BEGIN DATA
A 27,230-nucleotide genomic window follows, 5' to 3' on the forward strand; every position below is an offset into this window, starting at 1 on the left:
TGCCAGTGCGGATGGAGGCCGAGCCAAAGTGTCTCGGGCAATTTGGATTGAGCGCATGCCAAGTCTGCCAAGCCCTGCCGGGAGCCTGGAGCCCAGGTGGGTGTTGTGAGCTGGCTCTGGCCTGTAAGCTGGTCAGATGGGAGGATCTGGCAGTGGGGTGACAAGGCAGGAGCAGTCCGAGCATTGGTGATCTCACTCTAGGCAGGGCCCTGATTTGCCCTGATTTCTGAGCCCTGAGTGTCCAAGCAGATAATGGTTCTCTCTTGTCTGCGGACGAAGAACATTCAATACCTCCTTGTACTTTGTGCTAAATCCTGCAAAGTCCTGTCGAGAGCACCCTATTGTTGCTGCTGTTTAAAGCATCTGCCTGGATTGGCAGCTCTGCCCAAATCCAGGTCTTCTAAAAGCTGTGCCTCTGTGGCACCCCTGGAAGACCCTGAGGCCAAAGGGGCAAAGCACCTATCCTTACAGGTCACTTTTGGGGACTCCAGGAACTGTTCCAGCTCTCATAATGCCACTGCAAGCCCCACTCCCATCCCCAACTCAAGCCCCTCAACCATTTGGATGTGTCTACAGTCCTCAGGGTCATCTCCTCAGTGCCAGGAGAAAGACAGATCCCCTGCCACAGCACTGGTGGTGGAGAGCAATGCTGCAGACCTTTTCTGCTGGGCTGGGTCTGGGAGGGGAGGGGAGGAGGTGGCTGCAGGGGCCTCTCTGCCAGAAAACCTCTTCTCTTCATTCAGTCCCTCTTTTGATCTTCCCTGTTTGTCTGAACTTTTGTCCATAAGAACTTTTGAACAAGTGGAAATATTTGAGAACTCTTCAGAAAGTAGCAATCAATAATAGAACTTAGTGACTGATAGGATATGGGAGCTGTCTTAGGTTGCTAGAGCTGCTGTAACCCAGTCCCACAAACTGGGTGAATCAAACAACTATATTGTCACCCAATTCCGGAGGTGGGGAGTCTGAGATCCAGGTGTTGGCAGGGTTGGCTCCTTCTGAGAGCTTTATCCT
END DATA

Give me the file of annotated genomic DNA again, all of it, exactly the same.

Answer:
A 27,230-nucleotide genomic window follows, 5' to 3' on the forward strand; every position below is an offset into this window, starting at 1 on the left:
TGCCAGTGCGGATGGAGGCCGAGCCAAAGTGTCTCGGGCAATTTGGATTGAGCGCATGCCAAGTCTGCCAAGCCCTGCCGGGAGCCTGGAGCCCAGGTGGGTGTTGTGAGCTGGCTCTGGCCTGTAAGCTGGTCAGATGGGAGGATCTGGCAGTGGGGTGACAAGGCAGGAGCAGTCCGAGCATTGGTGATCTCACTCTAGGCAGGGCCCTGATTTGCCCTGATTTCTGAGCCCTGAGTGTCCAAGCAGATAATGGTTCTCTCTTGTCTGCGGACGAAGAACATTCAATACCTCCTTGTACTTTGTGCTAAATCCTGCAAAGTCCTGTCGAGAGCACCCTATTGTTGCTGCTGTTTAAAGCATCTGCCTGGATTGGCAGCTCTGCCCAAATCCAGGTCTTCTAAAAGCTGTGCCTCTGTGGCACCCCTGGAAGACCCTGAGGCCAAAGGGGCAAAGCACCTATCCTTACAGGTCACTTTTGGGGACTCCAGGAACTGTTCCAGCTCTCATAATGCCACTGCAAGCCCCACTCCCATCCCCAACTCAAGCCCCTCAACCATTTGGATGTGTCTACAGTCCTCAGGGTCATCTCCTCAGTGCCAGGAGAAAGACAGATCCCCTGCCACAGCACTGGTGGTGGAGAGCAATGCTGCAGACCTTTTCTGCTGGGCTGGGTCTGGGAGGGGAGGGGAGGAGGTGGCTGCAGGGGCCTCTCTGCCAGAAAACCTCTTCTCTTCATTCAGTCCCTCTTTTGATCTTCCCTGTTTGTCTGAACTTTTGTCCATAAGAACTTTTGAACAAGTGGAAATATTTGAGAACTCTTCAGAAAGTAGCAATCAATAATAGAACTTAGTGACTGATAGGATATGGGAGCTGTCTTAGGTTGCTAGAGCTGCTGTAACCCAGTCCCACAAACTGGGTGAATCAAACAACTATATTGTCACCCAATTCCGGAGGTGGGGAGTCTGAGATCCAGGTGTTGGCAGGGTTGGCTCCTTCTGAGAGCTTTATCCT